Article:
Measuring the temple
The last verse of chapter 10 shades into chapter 11 as the scroll that John has eaten pushes him further into his prophetic role. However, the first two verses of Revelation 11 are quite puzzling. John talks about measuring the temple, but by the time he wrote in the late first century, the temple was no longer standing. Eugene Boring (p. 143) agrees with a number of other scholars who propose that 11:1-2 is a fragment of a previous Zealot prophecy that was made during the last days of the Jewish War against the Romans in 66-70 CE. The Zealot prophets were promising their army that Yahweh would swoop in at the last minute to save the temple and their military campaign. John uses this prophecy, but adapts it in an entirely different and non-violent way.
Ted Grimsrud compares the measuring of the temple of God and the worshipers to the counting of the sealed faithful in Revelation 7:1-8. “God will provide for the preservation of the church during the great distress. As the twelve tribes represent the whole church throughout the world, so the temple and its worshipers represent the church in all lands” (p. 86). But even though those who are sealed are safe inside the temple, “the nations” trample both its outer court and Jerusalem itself (11:2). This indicates that believers are not preserved from suffering and death, but are spiritually secure through their faith in the slaughtered Lamb.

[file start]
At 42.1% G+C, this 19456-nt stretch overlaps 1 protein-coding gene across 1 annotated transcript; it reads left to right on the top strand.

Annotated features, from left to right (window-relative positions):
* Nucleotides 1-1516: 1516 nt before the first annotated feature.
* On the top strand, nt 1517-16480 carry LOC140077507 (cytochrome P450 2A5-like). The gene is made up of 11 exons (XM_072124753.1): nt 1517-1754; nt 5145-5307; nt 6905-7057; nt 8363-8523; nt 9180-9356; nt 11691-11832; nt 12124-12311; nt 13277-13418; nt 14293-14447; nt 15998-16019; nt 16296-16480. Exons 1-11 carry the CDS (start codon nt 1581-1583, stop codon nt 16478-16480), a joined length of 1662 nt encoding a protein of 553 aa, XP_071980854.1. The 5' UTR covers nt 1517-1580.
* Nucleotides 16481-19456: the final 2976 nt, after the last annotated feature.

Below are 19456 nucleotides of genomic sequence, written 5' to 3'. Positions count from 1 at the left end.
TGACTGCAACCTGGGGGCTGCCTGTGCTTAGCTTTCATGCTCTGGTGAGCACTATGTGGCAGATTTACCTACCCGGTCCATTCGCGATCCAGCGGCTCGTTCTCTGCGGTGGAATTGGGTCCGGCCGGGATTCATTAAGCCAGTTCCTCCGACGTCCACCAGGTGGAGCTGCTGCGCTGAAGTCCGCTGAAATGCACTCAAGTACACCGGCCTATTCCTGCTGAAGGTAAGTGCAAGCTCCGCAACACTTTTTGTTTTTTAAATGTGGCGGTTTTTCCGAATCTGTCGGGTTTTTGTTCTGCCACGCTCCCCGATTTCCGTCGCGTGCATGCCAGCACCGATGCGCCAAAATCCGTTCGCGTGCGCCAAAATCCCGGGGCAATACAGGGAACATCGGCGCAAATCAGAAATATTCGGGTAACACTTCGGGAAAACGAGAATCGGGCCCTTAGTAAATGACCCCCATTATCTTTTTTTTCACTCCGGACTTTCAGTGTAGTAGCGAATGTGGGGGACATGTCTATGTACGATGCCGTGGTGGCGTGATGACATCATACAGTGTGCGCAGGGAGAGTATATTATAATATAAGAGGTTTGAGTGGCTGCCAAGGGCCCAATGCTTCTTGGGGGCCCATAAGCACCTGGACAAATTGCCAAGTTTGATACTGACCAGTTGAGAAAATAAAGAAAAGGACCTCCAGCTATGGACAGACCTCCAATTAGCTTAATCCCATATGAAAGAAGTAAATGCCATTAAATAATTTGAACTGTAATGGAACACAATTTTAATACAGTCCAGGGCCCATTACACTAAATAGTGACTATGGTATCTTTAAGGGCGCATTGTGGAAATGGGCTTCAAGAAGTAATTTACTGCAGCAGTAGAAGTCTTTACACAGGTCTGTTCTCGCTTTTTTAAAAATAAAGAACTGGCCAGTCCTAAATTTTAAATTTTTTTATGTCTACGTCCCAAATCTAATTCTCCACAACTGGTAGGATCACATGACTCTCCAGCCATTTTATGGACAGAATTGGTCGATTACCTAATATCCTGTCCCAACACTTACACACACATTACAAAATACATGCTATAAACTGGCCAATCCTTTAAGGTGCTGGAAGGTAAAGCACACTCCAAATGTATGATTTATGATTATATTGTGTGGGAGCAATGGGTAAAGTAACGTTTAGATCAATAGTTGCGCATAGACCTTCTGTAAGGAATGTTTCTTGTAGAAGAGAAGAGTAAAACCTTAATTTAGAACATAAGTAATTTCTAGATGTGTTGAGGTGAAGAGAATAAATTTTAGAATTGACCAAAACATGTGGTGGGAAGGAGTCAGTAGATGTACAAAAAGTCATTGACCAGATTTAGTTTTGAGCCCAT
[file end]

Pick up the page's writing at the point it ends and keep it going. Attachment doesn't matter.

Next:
As we read Revelation, we must remind ourselves that John is seeing a vision, and the objects and events are not physically real. Bruce Metzger puts it this way in Breaking the Code: “The descriptions are not descriptions of real occurrences. The intention is to fix the reader’s thought, not upon the symbol, but upon the idea that the symbolic language is designed to convey” (p. 66).
We will discuss the rest of chapter 11 in the next lesson. The seventh trumpet will announce the end of the age!
Questions for discussion and reflection
- The Greek aggelos means messenger. Do you believe angels are real? Or are they symbolic representations of God or Christ?
- Revelation 10:1 to 11:13 is an “intercalation,” where symbols are repeated from earlier in the writing (see Lesson 12). What symbols from past chapters of Revelation are repeated in this interlude?
- How is the measuring of the temple in Revelation 11:1-2 a “recapitulation” (see Lesson 12) of chapter 7?
- What are the dangers of interpreting the sequences of seals and trumpets chronologically?
Sources referred to:
Boring, M. Eugene. Revelation. Interpretation: A Bible Commentary for Teaching and Preaching. John Knox Press, 1989. Pp. 139, 141, 143.
Grimsrud, Ted. Triumph of the Lamb. Herald Press, 1987. Pp. 77, 86.
Metzger, Bruce M. Breaking the Code: Understanding the Book of Revelation. Abingdon Press, 1993. Pp. 66, 67.